To answer the second part of your question, I dabble on guitar and keyboards at home, but no, I couldnít call myself a musician. Mixing is my medium of creative expression, and the hardware at FOH is my instrument. Iím far more comfortable doing what I do at FOH for real musicians than I ever would be on stage.

Audio-Technica: How did you end up working with Dream Theater? Who else have you worked with?

Nigel Paul: I believe I was recommended to them by Steve Vai. In 2002 I received a call from Dream Theaterís manager, Frank Solomon, who is one of the true gentlemen in this business, and was offered the FOH position. I accepted, and here we are eight years and hundreds of shows later.

Other clients of mine, past and present, include Avenged Sevenfold, Megadeth, Joe Satriani, Steve Vai, Cheap Trick, Mr. Big, Chris Isaak, Christopher Cross, Kitaro, Hiroshima, Toy Matinee and Yellowjackets.

Audio-Technica: Can you describe a typical day on the road?

Nigel Paul: Get up early and head into the venue to check in with the audio guys and see if there are any issues relevant to that particular dayís venue that need to be discussed before set-up gets underway. Take a few minutes to orientate myself in general with the place. A little breakfast, and a shower, then out to FOH.

I always set up my own FOH equipment, so thatís the next order of business. Apart from giving a bit back to the hard-working audio guys it allows me to place all the hardware and cables exactly where I want them. I like a clear and tidy work area. Iím also a great believer in labelling everything to death, as anyone who has ever worked with me would probably confirm. Itís an extra check against simple patching errors, and can be invaluable in the event of having to trouble-shoot quickly under pressure and show lighting conditions. P-Touchitis is now a recognized condition.

Next up is system tuning. My preferred way of working is for the system tech to get the system time-aligned and address the obvious eq issues, then Iíll listen to material that Iím intimately familiar with, including my own voice, and fineĖtune things to my personal taste. In practice the system tech usually gets things very close, and deliberately leaves a little wiggle room to accommodate the mixerís individual needs and preferences. Finally, Iíll walk the whole room while listening to my preferred material over the PA, and relay any thoughts, observations or suggestions to the system tech at FOH via radio.

Clichť aside, this really is a team sport, and in my experience the best working relationships and results are usually achieved when all parties feel that their contribution and opinion is valued, and are comfortable speaking their mind. Everyoneís input is of value and contributes to a good final result. An informed and knowledgeable second opinion can be a great asset, plus itís great to have an extra pair of ears that you can trust when youíre actively mixing. Sometimes just a glance between you in response to something you both just heard is enough. As the mixer you canít venture far from FOH during the show, and itís good to have someone who can walk the room, note where thereís room for improvement and come back and make the necessary suggestions or adjustments.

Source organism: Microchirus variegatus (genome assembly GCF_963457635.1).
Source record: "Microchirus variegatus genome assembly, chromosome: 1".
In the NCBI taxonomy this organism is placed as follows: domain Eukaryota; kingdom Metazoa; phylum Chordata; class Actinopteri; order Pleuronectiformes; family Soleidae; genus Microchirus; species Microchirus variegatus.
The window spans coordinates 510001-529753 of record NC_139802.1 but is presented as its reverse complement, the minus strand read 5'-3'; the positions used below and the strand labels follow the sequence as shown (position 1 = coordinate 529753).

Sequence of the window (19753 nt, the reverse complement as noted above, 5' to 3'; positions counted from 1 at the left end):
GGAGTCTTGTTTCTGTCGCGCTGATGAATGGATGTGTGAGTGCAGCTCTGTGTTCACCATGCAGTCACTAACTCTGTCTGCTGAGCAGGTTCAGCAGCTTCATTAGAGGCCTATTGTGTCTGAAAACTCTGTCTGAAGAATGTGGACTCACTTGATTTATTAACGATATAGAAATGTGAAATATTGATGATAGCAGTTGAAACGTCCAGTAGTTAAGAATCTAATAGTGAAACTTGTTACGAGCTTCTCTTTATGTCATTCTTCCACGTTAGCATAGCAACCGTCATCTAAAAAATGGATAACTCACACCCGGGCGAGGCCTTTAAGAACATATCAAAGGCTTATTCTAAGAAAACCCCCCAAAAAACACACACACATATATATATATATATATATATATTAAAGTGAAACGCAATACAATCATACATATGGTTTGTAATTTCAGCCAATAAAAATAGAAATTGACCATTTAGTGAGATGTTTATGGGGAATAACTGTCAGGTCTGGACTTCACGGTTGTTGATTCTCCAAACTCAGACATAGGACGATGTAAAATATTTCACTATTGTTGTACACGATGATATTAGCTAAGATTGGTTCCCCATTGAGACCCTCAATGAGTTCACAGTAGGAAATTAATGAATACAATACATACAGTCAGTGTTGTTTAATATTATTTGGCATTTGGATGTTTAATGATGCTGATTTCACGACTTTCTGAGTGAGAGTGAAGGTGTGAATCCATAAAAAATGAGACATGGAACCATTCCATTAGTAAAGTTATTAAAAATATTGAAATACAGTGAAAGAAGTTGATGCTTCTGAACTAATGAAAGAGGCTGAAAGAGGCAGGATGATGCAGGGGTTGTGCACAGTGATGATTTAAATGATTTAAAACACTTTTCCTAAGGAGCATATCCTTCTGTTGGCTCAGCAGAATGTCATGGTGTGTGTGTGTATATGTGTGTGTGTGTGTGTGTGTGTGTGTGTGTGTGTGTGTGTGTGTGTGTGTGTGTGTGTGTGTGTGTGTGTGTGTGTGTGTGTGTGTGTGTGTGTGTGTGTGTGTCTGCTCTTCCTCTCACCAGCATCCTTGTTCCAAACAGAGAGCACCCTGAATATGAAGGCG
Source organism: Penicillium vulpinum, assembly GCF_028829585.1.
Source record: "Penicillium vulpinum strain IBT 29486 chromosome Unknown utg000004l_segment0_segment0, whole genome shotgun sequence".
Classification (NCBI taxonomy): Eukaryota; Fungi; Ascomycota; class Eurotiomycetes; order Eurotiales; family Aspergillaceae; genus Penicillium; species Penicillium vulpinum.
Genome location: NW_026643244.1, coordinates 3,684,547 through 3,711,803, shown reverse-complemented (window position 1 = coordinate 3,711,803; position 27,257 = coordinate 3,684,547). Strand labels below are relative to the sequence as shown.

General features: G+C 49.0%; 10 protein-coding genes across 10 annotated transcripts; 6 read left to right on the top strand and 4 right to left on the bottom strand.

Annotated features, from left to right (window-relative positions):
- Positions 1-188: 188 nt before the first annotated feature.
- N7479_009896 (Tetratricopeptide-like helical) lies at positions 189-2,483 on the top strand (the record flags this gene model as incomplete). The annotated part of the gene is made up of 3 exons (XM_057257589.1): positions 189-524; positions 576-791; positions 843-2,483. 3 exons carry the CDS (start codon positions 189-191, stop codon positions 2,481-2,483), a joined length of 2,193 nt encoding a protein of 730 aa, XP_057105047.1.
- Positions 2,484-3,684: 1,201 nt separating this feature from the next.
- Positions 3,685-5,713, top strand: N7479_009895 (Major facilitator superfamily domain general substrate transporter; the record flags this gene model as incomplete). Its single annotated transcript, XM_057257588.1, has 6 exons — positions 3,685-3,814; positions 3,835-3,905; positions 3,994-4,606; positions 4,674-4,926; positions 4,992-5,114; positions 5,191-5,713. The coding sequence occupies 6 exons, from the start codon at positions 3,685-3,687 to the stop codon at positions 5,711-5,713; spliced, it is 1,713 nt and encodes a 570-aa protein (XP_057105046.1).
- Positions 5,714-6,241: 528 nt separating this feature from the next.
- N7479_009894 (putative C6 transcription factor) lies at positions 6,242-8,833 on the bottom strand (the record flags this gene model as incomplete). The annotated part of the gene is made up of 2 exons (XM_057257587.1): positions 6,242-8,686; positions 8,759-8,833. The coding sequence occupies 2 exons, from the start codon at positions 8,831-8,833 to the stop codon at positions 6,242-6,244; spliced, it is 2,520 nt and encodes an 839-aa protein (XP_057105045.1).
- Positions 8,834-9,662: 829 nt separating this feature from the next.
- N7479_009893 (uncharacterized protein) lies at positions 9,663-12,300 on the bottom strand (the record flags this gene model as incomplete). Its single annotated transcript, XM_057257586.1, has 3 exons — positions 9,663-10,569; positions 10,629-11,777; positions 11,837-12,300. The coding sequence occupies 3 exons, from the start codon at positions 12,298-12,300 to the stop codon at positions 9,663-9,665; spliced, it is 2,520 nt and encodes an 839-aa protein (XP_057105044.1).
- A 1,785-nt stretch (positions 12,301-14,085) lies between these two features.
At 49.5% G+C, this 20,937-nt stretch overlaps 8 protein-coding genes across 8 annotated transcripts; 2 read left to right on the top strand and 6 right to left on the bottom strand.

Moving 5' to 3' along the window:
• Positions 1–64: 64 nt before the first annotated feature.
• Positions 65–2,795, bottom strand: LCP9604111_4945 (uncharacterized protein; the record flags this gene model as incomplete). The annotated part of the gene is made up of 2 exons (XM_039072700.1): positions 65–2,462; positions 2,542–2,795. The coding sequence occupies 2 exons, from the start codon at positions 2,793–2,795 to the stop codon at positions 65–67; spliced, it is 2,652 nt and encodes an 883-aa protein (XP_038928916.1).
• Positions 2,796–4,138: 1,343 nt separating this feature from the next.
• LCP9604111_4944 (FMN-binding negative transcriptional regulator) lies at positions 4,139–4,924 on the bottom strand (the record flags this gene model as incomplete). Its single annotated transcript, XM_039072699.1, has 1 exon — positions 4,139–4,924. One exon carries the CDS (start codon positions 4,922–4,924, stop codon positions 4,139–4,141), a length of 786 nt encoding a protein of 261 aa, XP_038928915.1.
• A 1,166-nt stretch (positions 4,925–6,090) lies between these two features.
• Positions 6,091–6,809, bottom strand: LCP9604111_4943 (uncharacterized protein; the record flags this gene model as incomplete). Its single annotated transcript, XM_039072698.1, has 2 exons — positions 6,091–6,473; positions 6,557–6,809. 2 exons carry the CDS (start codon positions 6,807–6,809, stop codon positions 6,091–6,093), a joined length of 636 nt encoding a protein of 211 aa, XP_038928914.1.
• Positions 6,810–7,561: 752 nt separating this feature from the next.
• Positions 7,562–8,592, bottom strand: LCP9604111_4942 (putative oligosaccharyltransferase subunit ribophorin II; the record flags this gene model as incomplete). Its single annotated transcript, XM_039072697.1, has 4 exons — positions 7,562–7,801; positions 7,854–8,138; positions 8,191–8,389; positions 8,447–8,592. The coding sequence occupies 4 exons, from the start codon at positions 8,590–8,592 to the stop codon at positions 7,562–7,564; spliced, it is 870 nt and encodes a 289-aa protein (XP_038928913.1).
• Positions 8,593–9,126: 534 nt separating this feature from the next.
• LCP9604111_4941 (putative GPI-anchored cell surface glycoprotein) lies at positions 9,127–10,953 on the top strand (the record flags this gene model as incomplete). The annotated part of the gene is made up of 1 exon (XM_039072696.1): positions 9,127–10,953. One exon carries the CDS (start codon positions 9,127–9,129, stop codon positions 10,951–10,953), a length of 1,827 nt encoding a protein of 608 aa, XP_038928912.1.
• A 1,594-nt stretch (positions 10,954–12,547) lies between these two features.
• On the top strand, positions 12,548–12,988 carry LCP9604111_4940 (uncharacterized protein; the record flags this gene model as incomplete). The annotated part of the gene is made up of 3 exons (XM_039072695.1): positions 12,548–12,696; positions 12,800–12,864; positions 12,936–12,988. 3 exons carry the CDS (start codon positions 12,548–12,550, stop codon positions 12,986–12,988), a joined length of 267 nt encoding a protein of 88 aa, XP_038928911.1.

After that Iíll go on stage to fine-tune microphone placement, check the status of DI switches, etc., and then we do a full line-check with the backline crew to make sure that everything is working as it should be on stage, at FOH and in monitor world. After that weíre ready for the band to come in and do a sound check. That usually comprises a brief run through sounds with each individual musician, then maybe a couple of songs with the band as a whole. Sometimes itís an opportunity for the band to rehearse or kick some new ideas around as well. In that case Iíll keep a recorder running so they have a reference to listen to later if they so wish.

By now it would be about time to find catering and relax a little over dinner. Assuming weíre headlining it might be a couple of hours until showtime, and depending on where we are I might read for a while or take a walk. Iím an avid photographer so I usually have my camera on my shoulder wherever I go. Touring gives me an opportunity to visit many different parts of the world and I take full advantage with my photography.

Showtime approaches. If we have support acts I go out to FOH a few minutes before the last one finishes to take a quick listen. If itís an Ďevening withí situation as has typically been the case with Dream Theater over the years, Iíll usually go out to FOH about 45 mins or so before the scheduled start of the show. While the house music is running in the background and the audience is coming in I like to do a methodical run through my pre-flight check list, and make sure that everything is ready to go and nothingís been overlooked. We get regular time checks and a final countdown over the radio, and then weíre off to the races.

When the showís over I strike all the FOH equipment and get it to the venueís loading dock ready to be put in the trucks when itís called for. At that point my work day is over and itís off to the tour bus to get some sleep while weíre driven to the next city to start the whole process all over again.

Audio-Technica: How do you maintain the health of your ears?

Nigel Paul: In general I limit my exposure to high SPL, and when Iím mixing I pay close attention to overall levels. The audience at a rock show is certainly expecting to hear a rock show, but if you know what youíre doing, you can mix Ďbigí and exciting without having to mix at crushing volume to make your point. Thereís nothing musical or pleasing about an excessively loud mix with little-to-no dynamics. Regardless of the genre of music Iím mixing, I make every effort to mix as cleanly, articulately and smoothly as possible. I respect the audienceís hearing as much as I do my own, and listener fatigue from volume, distortion, or both, is to be avoided at all costs. Itís counter-productive on a number of levels, not the least of which is artistic.